The Visual Turn
Nowadays, we witness ‘the visual turn’: Pictures, images, videos, films, infographics, and artwork are more popular than ever. Similarly, companies producing user-friendly visuals from Pixar to Apple, Netflix to Instagram are more profitable than ever. We live in a golden age of visualization, design, and creativity.
As an instructor, I am constantly in search of visual methods and innovative approaches to make my teaching more relevant and interesting for my students. I believe that we need to create more room for play, magic, enchantment, and dreams in our educational systems. You can see a sample lecture that reflects this aspiration here.
I have developed a new habit to create more room for open-ended discovery, surprises, and emergence in my lectures: I challenge myself to share with my students about 20–30 minutes of exciting and new things that I have learned during the past week. This is what I call a ‘refresher hackathon’ for my teaching. Everything that I share during this time has to be fresh and original things that inspired me in the last few days.
To keep doing this, I have to keep learning new things every day.
I need to constantly tap into diverse sources of inspiration including books, movies, arts, theatre, design, sports, fashion, pop culture, entrepreneurship, self-making, brands, magazines, trend reports, emerging lifestyles, inspiring careers, start-ups, innovators, and technology.
For example, my last hackathon session (i.e. an interdisciplinary creative tour) in class included a viewing of The Vessel that opened in New York, an exploration of CNBC’s Disruptors 50 Companies, a tour of world’s most inspiring libraries, a brief look at the playful enthusiasm of young entrepreneurs via a Shark Tank clip, an inspiring career success story via Oprah’s J. K. Rowling interview in Scotland, a glance at the AI revolution via the documentary AlphaGo, two entrepreneurial success stories via BBC’s Peter Jones: How We Made Our Millions, a peek into London’s Mamma Mia musical, and the exciting space race advanced by Musk, Branson, and Bezos.
Anyway, all of this is from my course titled ‘Employability, Creativity, and Personal Development’. I have been teaching this course at Norwich Business School at University of East Anglia for the last seven years. This course enables students to build their creative assets based on their strengths and passions. The philosophy and values of the module is captured in this doodle below:
I remember the constant frustration of not being able to find a good textbook accompanying my teaching in this module:
“Why is there no textbook for university students or young people aimed at preparing them for their lives after graduation using visual and creative methods?”
All textbooks on employability seem to be soulless and dreadful — not inviting, exciting, or playful. I have decided to address this problem through a small contribution.
I started designing small doodle-based exercises to use in my lectures and workshops; such as the following one (please feel free to spend a few minutes to do the exercise below — it is short, easy, and fun):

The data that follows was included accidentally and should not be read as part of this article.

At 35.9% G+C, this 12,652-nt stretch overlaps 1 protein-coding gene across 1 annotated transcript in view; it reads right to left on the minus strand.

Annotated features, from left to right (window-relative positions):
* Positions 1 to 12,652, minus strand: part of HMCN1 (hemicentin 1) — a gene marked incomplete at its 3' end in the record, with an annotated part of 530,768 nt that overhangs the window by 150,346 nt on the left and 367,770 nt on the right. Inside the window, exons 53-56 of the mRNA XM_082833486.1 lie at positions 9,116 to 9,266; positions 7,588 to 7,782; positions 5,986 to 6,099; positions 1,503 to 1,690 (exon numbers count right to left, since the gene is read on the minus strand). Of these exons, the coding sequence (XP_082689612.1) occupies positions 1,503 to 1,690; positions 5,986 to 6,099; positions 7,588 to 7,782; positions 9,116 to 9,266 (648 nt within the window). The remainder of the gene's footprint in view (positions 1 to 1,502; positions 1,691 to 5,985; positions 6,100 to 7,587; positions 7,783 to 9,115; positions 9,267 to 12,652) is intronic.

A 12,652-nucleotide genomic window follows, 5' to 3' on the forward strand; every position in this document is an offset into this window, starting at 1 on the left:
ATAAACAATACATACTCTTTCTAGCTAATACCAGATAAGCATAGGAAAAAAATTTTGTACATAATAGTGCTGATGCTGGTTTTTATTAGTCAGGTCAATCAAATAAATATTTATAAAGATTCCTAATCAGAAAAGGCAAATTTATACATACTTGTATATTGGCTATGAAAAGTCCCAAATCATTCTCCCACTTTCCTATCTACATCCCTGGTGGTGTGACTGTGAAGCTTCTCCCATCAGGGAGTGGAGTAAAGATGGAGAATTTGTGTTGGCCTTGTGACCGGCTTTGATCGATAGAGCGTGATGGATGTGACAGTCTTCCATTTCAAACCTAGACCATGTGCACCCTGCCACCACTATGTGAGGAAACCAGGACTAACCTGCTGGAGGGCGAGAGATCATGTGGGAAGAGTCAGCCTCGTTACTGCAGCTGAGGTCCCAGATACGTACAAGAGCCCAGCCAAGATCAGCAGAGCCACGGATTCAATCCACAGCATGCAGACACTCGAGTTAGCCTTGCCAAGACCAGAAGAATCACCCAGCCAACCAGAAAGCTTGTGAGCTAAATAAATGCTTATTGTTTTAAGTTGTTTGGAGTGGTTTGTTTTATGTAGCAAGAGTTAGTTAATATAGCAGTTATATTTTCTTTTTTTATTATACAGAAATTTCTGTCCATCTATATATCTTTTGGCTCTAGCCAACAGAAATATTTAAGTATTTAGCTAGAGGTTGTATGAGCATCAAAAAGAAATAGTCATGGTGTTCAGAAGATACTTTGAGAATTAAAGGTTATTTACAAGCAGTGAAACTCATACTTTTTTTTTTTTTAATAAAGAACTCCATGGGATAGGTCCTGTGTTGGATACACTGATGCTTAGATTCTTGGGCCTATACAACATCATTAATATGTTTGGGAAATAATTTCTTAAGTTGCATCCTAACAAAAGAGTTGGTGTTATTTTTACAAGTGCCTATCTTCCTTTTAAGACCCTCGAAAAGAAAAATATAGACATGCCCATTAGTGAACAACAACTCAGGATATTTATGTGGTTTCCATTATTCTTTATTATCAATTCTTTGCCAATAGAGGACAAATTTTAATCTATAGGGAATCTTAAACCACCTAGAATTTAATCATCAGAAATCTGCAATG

Sample Doodle Exercise: Periodic Table of Success
My students seem to have enjoyed these small activities and doodles in my classes, so I started doodling in my free time as a hobby.
Whenever I was feeling tired or uninspired, I started doodling in my diaries.
IN PRAISE OF DOODLING
Doodling turned out to be an activity that is refreshing, therapeutic, and playful for me.
It was a wonderful way to refresh and re-vitalise myself.
Doodling is magical. You can doodle to inspire yourself, to keep learning, to organize your goals, to dream big dreams, and to produce ideas.
My main argument is the following:
“Doodling not only helps develop your creativity, self-exploration, mindfulness, and reflective skills, but it can enable you to find new insights and develop essential skills for your life and career design.”
Doodling might indeed be one of the most underrated and powerful methods for learning, self-development, innovation, and creativity. It might even be a potent tool for entrepreneurship and personal asset creation.
When you doodle, you think like a designer, a creator, and an artist.
Although it is a seemingly simple activity, research shows that doodling activates neural pathways and the medial prefrontal cortex. Doodling is known to help with attention, improve health and well-being, and foster creativity.
Most importantly, doodling is easy and accessible — it is not intimidating. Everyone can do it in an instant.
Nothing has to be perfect with doodles. You can end up with crude shapes, mistakes, untidy pages, ugly sketches, or even a ‘kitsch museum’ of odd drawings. All are fine. Doodling actually works better if you free yourself from perfectionism. You do not need any drawing skills. You do not need arts or sketching courses. You can doodle during late evening hours when you are feeling tired or when you are catching up on Netflix shows.
What matters is capturing your stream of consciousness and fresh ideas as they occur to you. In that sense, doodling is an act of magical creation. Over time, your doodles will then carry the seeds of your personality and traces your own life choices and perspectives.
You can also use doodles to visualize your reflections over a book you have read recently; such as Daniel Pink’s A Whole New Mind.